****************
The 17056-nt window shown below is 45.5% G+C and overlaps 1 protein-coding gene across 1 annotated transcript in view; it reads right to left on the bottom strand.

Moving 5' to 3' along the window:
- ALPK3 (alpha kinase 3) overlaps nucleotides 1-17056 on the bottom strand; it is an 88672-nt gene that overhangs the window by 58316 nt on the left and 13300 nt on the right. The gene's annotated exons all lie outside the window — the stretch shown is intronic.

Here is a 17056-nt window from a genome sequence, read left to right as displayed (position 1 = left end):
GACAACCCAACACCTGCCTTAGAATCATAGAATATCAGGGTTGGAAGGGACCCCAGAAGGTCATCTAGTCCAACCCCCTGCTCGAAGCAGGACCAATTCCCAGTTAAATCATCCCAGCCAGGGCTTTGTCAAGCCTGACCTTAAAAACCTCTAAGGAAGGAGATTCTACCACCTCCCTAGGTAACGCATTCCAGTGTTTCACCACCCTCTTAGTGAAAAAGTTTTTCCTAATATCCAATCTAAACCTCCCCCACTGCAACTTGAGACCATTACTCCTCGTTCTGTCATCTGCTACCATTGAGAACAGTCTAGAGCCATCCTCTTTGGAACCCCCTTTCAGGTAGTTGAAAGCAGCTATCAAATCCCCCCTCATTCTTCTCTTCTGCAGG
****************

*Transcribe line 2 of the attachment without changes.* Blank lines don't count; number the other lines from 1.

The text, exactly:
Moving 5' to 3' along the window: